NASHVILLE (AP) — Democratic lawmakers who want to use surplus state revenues to halt tuition increases and make deeper cuts to the sales tax on groceries called on Republican Gov. Bill Haslam Wednesday to convene a special session to discuss the ideas.
The legislators said at a news conference that they’d like the session to be in August, possibly before students return to school.
“We believe we could meet the needs of the higher education institutions, while at the same time essentially holding the students harmless for this next year for increased tuition,” said Senate Democratic Caucus Chairman Low Finney of Jackson.
Lawmakers said the state has about $225 million in excess revenues that could be used to help students.
Based on numbers provided by the Tennessee Board of Regents and the University of Tennessee system, Democrats said $78 million of the excess revenue would cover all proposed tuition increases at state colleges and universities.
The state Board of Regents oversees six universities, 13 community colleges and 27 technology centers. Its finance committee recommended tuition hikes that will be presented to the full board later this month. East Tennessee State University has the potentially highest increase at 7.2 percent and Austin Peay, the lowest at 3.4 percent.
The university system has an enrollment of about 50,000 students at campuses in Knoxville, Chattanooga and Martin; the Health Science Center in Memphis; state Institutes of Agriculture and Public Service; and the Space Institute in Tullahoma.
The UT Board of Trustees will vote today on tuition hikes that range from 8 percent at the Knoxville campus to 4 percent at the Health Science Center.
Senate Minority Leader Jim Kyle of Memphis said continuing to increase students’ tuition is no different than taxing them.
“It is a tax increase on people who are trying to improve their lives, and improve Tennessee by getting a better education,” he said.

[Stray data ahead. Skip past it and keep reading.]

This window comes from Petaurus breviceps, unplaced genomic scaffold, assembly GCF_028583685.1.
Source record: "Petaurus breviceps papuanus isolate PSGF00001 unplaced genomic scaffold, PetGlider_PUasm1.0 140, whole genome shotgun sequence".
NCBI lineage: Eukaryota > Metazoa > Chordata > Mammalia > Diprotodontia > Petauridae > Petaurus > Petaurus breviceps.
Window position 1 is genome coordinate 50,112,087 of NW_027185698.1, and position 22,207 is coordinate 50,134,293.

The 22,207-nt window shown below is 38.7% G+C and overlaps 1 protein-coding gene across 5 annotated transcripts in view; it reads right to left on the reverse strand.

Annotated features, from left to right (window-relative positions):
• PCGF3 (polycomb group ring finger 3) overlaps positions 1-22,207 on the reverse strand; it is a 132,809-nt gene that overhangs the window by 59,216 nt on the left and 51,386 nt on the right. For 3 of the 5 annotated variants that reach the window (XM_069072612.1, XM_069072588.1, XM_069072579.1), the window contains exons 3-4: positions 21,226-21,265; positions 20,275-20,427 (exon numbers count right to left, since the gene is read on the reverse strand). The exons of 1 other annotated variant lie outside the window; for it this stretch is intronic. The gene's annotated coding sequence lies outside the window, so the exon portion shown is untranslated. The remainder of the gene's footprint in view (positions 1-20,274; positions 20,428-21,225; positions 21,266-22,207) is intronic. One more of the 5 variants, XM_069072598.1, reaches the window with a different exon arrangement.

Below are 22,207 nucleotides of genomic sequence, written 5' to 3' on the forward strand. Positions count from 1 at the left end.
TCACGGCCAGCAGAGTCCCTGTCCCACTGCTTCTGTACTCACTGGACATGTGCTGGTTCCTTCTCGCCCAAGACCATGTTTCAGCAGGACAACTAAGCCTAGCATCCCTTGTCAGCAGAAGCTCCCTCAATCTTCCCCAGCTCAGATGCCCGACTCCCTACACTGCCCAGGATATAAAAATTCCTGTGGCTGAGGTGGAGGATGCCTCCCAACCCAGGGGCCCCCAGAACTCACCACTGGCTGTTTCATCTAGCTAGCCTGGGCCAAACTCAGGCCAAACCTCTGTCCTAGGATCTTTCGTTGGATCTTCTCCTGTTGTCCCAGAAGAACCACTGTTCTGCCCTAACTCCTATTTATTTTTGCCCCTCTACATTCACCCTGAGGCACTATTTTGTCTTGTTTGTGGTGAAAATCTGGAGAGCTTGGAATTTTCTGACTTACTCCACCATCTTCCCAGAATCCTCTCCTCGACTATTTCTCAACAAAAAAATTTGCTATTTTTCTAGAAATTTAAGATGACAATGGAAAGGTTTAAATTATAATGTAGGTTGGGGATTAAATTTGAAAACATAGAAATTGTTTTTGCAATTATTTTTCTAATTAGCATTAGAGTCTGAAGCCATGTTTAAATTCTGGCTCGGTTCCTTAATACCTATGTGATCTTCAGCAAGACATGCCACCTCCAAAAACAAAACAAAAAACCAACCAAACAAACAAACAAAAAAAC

On Wednesday, the finance committee of the UT Board of Trustees approved a new tuition model that would start in 2012 and hopefully benefit students.
Under the proposal, which will also go before the full board on Thursday, students would have “the expectation of tuition increases of 3 percent for the next three years. After four years, they pay the prevailing rate,” according to UT officials.
UT President Joe DiPietro said the tuition increases are needed to help give students the best education possible.
“Revenues from increased tuition levels will go toward enhancing the educational experience for students, such as improving infrastructure, reducing bottleneck courses, and providing more advising and other support,” he said.
Also Wednesday, Democratic lawmakers said they want to use the state surplus to drop the sales tax on groceries below 5.25 percent. Haslam included funding in his budget to reduce the sales tax from 5.5 percent.
“We can provide Tennesseans four times the amount of tax relief in a matter of days,” said Sen. Tim Barnes of Clarksville. “It would mean a lot to people in my district who are barely making ends meet as it is.”
Haslam spokesman David Smith said the governor is committed to maintaining the state’s balanced budget and addressing cost concerns at higher education institutions, but stopped short of saying a special session is needed.
“We want to be sure we have a complete picture of what our budget commitments will look like before we interrupt the budget process and start spending funds in an ad hoc way,” he said. “Regarding higher education, the governor has said and continues to believe we need to focus on higher education in Tennessee, and examining the cost structure is certainly part of that process. That shouldn’t be done from a quick-fix perspective.”